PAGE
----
Last week we explored Père Gabriel Richard Elementary School, designed by prominent local architect Robert O. Derrick. Completed in 1930, it is one of three schools Robert O. Derrick designed for the Grosse Pointe Public School System. This week we continue our theme of historic elementary schools in Grosse Pointe as we visit Robert Trombly Elementary School, located at 820 Beaconsfield, Grosse Pointe Park. Completed in January 1927, the school was named after Robert Trombly who served on the school board for 30 years. It was designed by a leading name in Detroit – Smith, Hinchman, & Grylls – a nationally acclaimed architectural firm. Around the same time as designing Trombly School, Smith, Hinchman, & Grylls were working on St. Pauls’ Catholic school in Grosse Pointe Farms, completed in 1927 – you can read the full story by clicking here.
Robert Trombly Elementary School is an impressive two-story Tudor-Gothic style building with a high-pitched roof. As with many of the schools built in Grosse Pointe during this era the school was built from red brick but relied heavily on the use of Indiana limestone (in this case Old Gothic stone) to provide much of the intricate detailing on the front elevation – around the doors and the tall narrow windows. Indiana limestone was a popular material in Grosse Pointe from the turn of the century through to the 1930’s. It was used extensively on homes, schools, and churches. The first photo (below) is courtesy of © Indiana Limestone Company. Courtesy, Indiana Geological and Water Survey, Indiana University, Bloomington, Indiana.
Prior to the new school being completed (at 820 Beconsfield), we understand “the original Robert Trombly School was a four-room building completed in 1903, located at the corner of Jefferson and Beaconsfield”. In 1925, the School Board purchased the current sight of Trombly School, 5.24 acres, at a cost of $180,806 (around $3m today). It was reported in the Grosse Pointe Civic News (August 1926) “the school was given close attention by persons familiar with modern methods in educational planning”. “Prior to developing the plans, a survey of the district was made to determine the size of school to fulfill the needs and facilities required by the area”. “The survey showed that the ultimate population of the Windmill Pointe area would be 6,445 people, and that facilities for 886 elementary school children would be required”. “Upon the basis of the data a building of 960 capacity was developed by the consultant, who specified the room sizes: and arrangement”. To reach the suggested capacity, the school was built in two phases – the first phase was completed in 1927, the second in 1930. Image courtesy of: Wayne State University’s Motor City Collection (1925).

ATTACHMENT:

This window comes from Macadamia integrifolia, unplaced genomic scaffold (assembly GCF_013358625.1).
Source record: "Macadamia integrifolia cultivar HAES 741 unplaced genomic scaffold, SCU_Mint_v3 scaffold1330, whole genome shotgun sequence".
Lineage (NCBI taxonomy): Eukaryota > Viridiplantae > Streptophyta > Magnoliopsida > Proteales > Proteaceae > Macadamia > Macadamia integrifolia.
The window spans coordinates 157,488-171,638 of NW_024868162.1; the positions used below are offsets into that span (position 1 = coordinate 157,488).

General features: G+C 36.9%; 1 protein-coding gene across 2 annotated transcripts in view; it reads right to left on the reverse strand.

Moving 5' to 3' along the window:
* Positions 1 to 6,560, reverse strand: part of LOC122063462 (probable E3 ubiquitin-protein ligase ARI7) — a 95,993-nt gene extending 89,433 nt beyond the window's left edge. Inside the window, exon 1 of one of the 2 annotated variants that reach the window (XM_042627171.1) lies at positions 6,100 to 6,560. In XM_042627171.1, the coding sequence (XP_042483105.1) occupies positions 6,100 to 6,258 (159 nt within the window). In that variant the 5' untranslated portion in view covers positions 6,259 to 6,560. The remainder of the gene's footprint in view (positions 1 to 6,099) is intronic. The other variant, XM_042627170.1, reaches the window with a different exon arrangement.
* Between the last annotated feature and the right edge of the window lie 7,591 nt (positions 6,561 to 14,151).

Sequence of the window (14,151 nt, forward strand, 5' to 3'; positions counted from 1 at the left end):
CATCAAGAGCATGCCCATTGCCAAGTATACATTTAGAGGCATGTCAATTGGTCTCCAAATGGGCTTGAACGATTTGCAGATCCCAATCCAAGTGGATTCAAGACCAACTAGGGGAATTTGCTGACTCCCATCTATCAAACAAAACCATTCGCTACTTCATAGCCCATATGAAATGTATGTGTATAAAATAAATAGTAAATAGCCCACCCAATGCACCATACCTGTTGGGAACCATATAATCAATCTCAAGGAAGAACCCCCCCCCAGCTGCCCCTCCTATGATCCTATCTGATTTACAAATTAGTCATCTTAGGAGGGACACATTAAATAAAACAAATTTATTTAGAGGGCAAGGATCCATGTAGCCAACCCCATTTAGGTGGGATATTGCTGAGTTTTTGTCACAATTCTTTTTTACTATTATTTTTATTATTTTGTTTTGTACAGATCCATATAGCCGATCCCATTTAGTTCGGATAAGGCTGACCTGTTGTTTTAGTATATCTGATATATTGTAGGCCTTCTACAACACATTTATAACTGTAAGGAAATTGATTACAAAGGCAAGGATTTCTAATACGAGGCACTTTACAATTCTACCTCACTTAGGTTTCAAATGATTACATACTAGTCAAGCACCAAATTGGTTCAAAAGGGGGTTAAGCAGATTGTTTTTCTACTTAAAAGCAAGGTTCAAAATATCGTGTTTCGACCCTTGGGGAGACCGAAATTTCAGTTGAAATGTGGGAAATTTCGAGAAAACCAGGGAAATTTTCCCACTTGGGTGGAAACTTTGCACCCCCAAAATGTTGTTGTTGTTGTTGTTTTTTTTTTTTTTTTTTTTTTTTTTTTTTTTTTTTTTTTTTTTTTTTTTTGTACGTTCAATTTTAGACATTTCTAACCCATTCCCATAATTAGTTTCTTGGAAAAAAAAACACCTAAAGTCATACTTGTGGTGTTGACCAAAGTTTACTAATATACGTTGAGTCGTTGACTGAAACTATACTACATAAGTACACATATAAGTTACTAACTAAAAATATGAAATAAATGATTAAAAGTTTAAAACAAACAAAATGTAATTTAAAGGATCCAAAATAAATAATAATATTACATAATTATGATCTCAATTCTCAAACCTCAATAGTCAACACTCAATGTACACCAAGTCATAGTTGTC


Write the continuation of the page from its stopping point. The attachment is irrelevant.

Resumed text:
In August 1926, it is reported “bids for the construction of the school were opened by the School Board at its meeting, nine companies submitted to work on the building”. “The Martin-Krausman Construction Company was awarded the contract for all trades, at the low bid, $265,800 (around $4.4m today)”. Upon approval construction began immediately. The construction of the first phase of the school was completed within six months. It opened ahead of schedule on Monday, January 31st, 1927, with capacity for 540 pupils. The “modern building” included a 40’ x 60’ auditorium, a 40’ x 60’ gymnasium, a playroom, two kindergarten rooms, six classrooms, a library, the principal’s office, a teachers’ rest room, and a conservatory. Source: Grosse Pointe Civic News (January 1927).
On November 18, 1928, the school board approved a plan to re-hire Smith, Hinchman, & Grylls to design the addition of a new wing on the north side of the school. The second phase of development added seven classrooms, two literature rooms, an art room, a music room, and a domestic science room. It increased capacity of the school to 960 pupils, the intended goal as originally planned in 1926. The new wing opened August 1930.
Architects Smith, Hinchman, & Grylls, during the early twentieth century, had established a stellar reputation in Detroit for designing large commercial and civic projects. At the time, the firm employed some of the finest architects of the era. Aside from creating a multitude of grand residences throughout Metro Detroit they were also responsible for designing iconic buildings such as –
- Crowleys Department Store (Detroit 1906)
- Hudsons Department Store (Detroit 1911)
- The Bankers Trust Company Building (Detroit 1925)
- The Buhl Building (Detroit 1925)
- Guardian Building (Detroit 1928)
It is reported, the total cost for building Robert Trombly Elementary School and purchasing equipment, was $423,301 (around $7.5m today). It was considered “an architectural masterpiece”. In June 2020, Robert Trombly school was closed for good.
*Photos courtesy of the Higbie Maxon Agney archives unless stated.
** Research, information, and data sources are deemed reliable, but accuracy cannot be fully guaranteed.
Written by Katie Doelle
Copyright © 2022 Katie Doelle